Photographer Joshua Nowicki encountered a unique natural phenomenon that had formed along the coastline of Lake Michigan — temporary sand formations that resemble rocky structures also known as hoodoos.
Nowicki’s background lies in anthropology first and photography second. Having worked for several different museums, he was once tasked with updating the website and graphic design of one of them. He got access to a DSLR and started to take promotional photos for the organization, marking it as his first entry into the field of photography.
A Region That Inspires Landscape Photographers
Nowicki eventually moved to Southwest Michigan, a popular destination for those who enjoy sandy beaches and green parks. Unsurprisingly, the location lent itself for nature and landscape photography which Nowicki began to make the most of, albeit simply for personal enjoyment at first.
He posted his photos on Facebook that showcased the natural beauty of the area, and soon others started sharing his images. His father wanted to encourage his hobby and purchased a DSLR as a gift, although Nowicki was reluctant to accept the gesture at first. The camera did, however, ignite his passion and soon he left museum work to pursue photography and now covers a range of different genres.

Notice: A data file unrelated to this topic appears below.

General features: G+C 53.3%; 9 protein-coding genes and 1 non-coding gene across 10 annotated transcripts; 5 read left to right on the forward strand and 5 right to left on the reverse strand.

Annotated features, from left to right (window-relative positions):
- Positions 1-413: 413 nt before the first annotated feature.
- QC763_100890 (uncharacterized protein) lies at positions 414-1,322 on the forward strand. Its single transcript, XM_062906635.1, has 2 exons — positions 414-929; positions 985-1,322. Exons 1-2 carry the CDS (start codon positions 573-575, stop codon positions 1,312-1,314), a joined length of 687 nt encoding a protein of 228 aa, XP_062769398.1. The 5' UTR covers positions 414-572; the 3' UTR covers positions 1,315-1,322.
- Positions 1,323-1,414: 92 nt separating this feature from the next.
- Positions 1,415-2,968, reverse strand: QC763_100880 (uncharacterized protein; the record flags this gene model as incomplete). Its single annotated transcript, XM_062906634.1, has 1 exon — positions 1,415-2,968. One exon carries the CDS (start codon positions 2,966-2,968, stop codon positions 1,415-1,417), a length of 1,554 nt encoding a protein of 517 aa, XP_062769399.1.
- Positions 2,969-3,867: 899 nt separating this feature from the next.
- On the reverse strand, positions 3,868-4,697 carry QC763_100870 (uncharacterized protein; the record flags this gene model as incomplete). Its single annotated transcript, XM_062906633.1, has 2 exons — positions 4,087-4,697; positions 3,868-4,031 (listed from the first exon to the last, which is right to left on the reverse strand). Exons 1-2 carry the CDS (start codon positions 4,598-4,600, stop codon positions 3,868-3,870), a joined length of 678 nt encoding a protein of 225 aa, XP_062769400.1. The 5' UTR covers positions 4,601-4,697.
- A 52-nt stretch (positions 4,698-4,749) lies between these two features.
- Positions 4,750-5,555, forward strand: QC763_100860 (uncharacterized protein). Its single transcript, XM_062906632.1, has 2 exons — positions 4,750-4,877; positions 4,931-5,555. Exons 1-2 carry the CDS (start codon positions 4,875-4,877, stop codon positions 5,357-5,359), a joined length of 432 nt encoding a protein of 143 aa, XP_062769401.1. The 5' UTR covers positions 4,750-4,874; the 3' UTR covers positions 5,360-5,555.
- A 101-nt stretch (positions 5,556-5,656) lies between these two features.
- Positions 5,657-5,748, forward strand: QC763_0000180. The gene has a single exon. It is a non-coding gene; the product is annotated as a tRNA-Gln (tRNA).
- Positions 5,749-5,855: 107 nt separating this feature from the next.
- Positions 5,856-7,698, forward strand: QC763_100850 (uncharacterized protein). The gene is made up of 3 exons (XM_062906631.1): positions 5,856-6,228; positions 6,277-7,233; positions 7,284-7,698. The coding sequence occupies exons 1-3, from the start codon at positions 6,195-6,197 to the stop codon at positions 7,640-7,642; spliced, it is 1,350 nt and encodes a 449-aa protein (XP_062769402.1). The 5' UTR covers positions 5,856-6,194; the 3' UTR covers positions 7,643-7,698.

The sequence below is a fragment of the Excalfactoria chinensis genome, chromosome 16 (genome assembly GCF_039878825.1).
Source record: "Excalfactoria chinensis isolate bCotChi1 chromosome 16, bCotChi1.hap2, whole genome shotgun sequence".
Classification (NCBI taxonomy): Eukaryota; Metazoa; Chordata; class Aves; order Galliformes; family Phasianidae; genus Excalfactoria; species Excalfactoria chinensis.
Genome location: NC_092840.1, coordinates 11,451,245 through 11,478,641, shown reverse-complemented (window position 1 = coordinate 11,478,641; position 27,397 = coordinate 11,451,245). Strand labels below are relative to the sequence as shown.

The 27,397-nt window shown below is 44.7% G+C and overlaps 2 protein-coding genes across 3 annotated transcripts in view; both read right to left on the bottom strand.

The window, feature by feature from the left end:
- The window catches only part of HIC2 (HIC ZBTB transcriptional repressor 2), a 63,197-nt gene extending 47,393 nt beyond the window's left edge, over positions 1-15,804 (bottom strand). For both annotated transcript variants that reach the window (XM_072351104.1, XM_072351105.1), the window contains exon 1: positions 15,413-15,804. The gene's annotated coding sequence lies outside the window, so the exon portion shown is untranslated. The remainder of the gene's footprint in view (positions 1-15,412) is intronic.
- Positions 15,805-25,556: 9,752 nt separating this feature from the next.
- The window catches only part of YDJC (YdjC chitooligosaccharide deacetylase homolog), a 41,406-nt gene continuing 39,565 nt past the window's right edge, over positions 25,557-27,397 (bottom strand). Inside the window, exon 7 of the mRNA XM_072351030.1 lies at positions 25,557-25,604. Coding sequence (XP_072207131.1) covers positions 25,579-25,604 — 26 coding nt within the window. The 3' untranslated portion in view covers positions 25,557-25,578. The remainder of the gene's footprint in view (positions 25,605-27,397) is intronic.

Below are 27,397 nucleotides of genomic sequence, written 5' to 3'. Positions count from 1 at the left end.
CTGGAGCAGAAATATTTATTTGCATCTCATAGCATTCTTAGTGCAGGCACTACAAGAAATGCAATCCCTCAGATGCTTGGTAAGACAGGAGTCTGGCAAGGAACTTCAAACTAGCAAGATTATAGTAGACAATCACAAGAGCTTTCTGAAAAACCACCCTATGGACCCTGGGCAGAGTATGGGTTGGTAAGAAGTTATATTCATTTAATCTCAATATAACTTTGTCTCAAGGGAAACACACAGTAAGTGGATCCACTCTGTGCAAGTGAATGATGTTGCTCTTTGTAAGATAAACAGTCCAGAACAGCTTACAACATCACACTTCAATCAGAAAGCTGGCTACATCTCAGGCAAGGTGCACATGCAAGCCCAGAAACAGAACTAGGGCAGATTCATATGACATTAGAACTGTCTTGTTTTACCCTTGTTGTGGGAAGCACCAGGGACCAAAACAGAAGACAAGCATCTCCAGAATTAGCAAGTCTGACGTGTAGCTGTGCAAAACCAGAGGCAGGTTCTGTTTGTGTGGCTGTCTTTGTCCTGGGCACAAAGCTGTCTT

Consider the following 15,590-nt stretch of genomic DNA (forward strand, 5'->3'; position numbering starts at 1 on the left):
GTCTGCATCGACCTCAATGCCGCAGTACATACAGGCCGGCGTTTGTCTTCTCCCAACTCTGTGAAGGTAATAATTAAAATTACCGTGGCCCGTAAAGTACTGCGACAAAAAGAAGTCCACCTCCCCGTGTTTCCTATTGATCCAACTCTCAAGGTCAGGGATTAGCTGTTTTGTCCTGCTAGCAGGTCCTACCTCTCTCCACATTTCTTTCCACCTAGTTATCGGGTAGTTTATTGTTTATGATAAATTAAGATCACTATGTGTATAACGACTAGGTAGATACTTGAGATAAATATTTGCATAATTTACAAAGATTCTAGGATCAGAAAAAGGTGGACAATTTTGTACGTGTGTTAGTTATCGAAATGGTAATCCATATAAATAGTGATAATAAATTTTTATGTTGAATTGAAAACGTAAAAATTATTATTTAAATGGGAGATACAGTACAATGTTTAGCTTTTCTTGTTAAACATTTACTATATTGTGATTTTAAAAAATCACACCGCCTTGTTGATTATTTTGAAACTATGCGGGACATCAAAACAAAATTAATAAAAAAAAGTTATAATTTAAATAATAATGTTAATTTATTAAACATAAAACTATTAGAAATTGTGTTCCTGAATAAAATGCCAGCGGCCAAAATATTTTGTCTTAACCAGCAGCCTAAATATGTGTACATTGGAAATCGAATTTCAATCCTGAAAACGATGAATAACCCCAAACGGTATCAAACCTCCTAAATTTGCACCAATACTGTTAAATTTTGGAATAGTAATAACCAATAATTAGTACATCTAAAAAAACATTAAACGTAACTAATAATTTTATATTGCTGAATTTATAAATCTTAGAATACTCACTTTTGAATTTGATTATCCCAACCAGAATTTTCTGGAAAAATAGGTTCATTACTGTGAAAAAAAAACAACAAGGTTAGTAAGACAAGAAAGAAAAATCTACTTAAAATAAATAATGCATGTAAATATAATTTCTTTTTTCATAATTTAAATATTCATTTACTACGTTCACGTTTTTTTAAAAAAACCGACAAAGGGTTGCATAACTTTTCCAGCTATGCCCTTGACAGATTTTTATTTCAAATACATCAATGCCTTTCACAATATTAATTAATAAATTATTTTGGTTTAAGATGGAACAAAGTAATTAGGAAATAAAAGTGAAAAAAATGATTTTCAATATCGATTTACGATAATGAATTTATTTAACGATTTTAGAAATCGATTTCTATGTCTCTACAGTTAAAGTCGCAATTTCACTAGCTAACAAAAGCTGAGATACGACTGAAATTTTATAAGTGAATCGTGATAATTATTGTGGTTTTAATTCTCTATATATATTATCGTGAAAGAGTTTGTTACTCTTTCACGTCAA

Nowicki goes out almost daily to take photos of Lake Michigan, a prominent feature of the area. During a shoot at Tiscornia Park Beach in St. Joseph, he came across interesting sand formations. Although he had photographed them in the past, this time his find was impressive — the sculptures were larger than usual, some around 15 inches tall, and also had a greater variety of shapes.
The series he created was originally spotted by Colossal and looks like a scene from another planet.
Frozen Sand and Wind Create Unique Formations
For these shapes to form, the area needs several days of strong wind, cold temperatures, and damp sand. It’s a rare occurrence but it can happen at any time of year, making it even harder to predict. However, the only time the formations get larger than a couple of inches is when the sand has frozen.
Anyone who is interested in capturing photos of the phenomenon has to be fast as the sand statues don’t last very long — only a couple of days at most.
“The wind completely erodes them or knocks them down, if the temperature goes up above freezing they crumble, and often in the winter they become covered by drifting snow,” Nowicki tells PetaPixel. “I really enjoy how ephemeral they are; you have to be there at just the right moment to capture them with a well-defined shape.”
Nowicki used a Canon EOS 5D Mark IV with a variety of lenses — Sigma 20mm f/1.8, Canon EF 50mm f/1.8, and Canon EF 135mm f/2 — to capture different compositions before the sand formations disappear completely.
“To photograph them, I got down at ground level in order to better see their shape and also to help set them off from the rest of the sand,” he says. “I did not have to worry about knocking them over because they were in patches of 30 or more and there was plenty of room between the groups.”
“I was delighted to find a group of them in a location where I could both photograph them and the lighthouse. Including the lighthouse in the photos did disclose their location and within a day there were a lot people at the beach photographing them. It has been amazing how popular they have become. I have been receiving a lot of inquiries asking if they are still there. Unfortunately, they have for the most part crumbled.”
Image credits: Photos by Joshua Nowicki.